Gov. Wolf pushes for $2,000 direct payments, without plan to bring GOP to the table
Wolf says there is more than enough money in the state’s own coffers to fund the $500 million program for more than 250,000 state residents.
This story originally appeared on WESA.
Barbara Williams’ daughter died 19 years ago, leaving a 2-year-old granddaughter to care for. She moved from Homewood to Sharpsburg soon after, and she “had to learn to adjust.” But then her husband passed away. And she became confined to her wheelchair and couldn’t work.
She went into debt. “I just felt like I couldn’t get another job because we want to hire somebody in a wheelchair?”
Then she got involved in a program called Roots of Faith in Sharpsburg, a Methodist organization that she said helped her get out of debt and get job training.
She lives off of Social Security and said even with a part-time job that she hopes will come through soon, she couldn’t make ends meet.
Kathleen Stanley, the outreach director of Roots of Faith, said its anti-poverty campaign has boosted the income of its 14 graduates last year. That’s one part of a larger effort, she said, that has cut poverty from 30% to 23% in Sharpsburg. But now, she said, inflation has cut into those gains.
Williams said a program from the state of Pennsylvania, the PA Opportunity Program, would help her get above water. It would send every Pennsylvania resident who makes less than $80,000 per year a $2,000 check.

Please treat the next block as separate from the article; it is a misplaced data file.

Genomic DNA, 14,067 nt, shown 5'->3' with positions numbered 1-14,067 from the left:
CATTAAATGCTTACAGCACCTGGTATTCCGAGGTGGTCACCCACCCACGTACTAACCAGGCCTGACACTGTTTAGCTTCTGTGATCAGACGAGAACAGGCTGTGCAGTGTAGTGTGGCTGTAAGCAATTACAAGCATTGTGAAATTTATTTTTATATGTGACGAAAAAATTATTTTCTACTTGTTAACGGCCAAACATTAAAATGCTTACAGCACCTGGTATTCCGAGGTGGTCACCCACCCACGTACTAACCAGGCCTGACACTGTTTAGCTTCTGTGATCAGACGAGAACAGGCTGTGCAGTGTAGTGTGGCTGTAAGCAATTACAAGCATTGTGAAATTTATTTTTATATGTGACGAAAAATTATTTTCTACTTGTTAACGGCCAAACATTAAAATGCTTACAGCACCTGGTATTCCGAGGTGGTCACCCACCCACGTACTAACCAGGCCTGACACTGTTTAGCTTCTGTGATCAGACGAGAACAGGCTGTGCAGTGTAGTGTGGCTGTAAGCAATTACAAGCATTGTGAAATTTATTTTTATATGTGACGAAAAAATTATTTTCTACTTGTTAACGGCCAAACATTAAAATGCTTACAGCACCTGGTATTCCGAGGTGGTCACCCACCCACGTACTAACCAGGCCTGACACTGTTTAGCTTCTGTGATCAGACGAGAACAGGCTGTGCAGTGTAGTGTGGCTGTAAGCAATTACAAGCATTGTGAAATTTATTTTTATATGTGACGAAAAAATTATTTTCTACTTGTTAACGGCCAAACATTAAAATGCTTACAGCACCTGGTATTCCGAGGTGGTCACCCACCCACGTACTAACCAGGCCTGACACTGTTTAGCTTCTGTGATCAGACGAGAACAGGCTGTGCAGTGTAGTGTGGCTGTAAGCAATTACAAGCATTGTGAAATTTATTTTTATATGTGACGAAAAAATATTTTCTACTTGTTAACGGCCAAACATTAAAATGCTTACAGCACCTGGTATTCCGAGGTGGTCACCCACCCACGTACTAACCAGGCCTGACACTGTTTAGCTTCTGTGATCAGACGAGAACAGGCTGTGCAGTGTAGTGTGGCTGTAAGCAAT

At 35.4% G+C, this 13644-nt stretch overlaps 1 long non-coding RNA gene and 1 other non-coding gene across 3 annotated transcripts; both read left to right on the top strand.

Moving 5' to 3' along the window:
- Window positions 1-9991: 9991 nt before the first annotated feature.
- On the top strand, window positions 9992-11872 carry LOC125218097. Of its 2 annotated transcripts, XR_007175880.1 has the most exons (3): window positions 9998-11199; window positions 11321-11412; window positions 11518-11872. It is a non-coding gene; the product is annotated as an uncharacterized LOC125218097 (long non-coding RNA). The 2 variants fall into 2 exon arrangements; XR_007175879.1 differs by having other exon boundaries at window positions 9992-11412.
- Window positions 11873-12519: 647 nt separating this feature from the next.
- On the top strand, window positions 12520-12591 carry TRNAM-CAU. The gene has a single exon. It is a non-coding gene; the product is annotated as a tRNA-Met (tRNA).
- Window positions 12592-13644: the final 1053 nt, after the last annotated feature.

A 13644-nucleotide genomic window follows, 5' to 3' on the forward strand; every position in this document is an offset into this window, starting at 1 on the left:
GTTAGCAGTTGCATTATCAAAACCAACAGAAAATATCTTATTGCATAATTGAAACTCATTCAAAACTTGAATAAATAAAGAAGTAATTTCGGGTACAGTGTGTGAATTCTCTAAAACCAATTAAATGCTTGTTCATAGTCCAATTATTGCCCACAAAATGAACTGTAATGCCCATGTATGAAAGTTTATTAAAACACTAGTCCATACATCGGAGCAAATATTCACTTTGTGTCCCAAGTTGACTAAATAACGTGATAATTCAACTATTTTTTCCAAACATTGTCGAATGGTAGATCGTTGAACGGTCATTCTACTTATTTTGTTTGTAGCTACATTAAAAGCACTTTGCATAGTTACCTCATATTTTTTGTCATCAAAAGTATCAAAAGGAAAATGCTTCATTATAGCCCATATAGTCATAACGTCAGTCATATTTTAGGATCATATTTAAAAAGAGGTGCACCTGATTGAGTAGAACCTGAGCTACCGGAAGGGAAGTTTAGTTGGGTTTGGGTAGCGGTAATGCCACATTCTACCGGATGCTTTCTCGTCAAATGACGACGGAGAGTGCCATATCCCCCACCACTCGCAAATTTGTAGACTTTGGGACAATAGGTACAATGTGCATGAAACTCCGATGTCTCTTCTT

“The program…will help because living on Social Security from month-to-month, that money is gone before the month is gone,” she said.
Williams spoke at a press conference in Sharpsburg Monday where Gov. Tom Wolf said he wouldn’t offer any additional concessions to Republicans to get them back to the table. Wolf proposed this program for the first time in February, but it didn’t win enough support to pass through budget negotiations this summer.
“I think sometimes in politics, persistence makes a difference,” Wolf said. “And if at first you don’t succeed, try, try again.”
One difference this time, Wolf said, is that Republicans argued previously that it wasn’t the state’s prerogative to give out federal COVID-relief funds. But now, Wolf said, there is more than enough money in the state’s own coffers to fund the $500 million program for more than 250,000 state residents.
Jason Gottesman, the press secretary for the Republican House Speaker, Rep. Bryan Cutler, criticized the proposal in an emailed statement because of its potential impact on inflation.
“While Gov. Wolf and his legislative allies spent the entire spring and budget negotiations working to put forward policies that would only exacerbate the record-breaking inflation that has driven up costs on even the most basic necessities and crushed real wage growth, Republicans were advancing a significant inflation-fighting economic agenda,” he said.
In February, the inflation level in the United States was at 7.9%. But some economists argued that it could prove temporary because of the pandemic and the war in Ukraine. Instead, inflation continued to increase.
The $500 million cost of the program is such a small fraction of the state’s more than $700 billion economy, Wolf said, that he didn’t think this new program would cause any additional inflation.
Rep. Sara Innamorato argued that the increase in inflation was the very reason that these $2,000 payments were needed.
“More and more, we are hearing from working people who are just trying to make ends meet in the face of a COVID-19 recovery, rising inflation on basic goods, and–despite fancy titles–jobs that don’t actually pay a living wage compared to actual expenses it takes to just survive,” she said.
Wolf said he didn’t have any new ideas or incentives to win Republican support. “I’m not sure this deserves negotiation,” he said.
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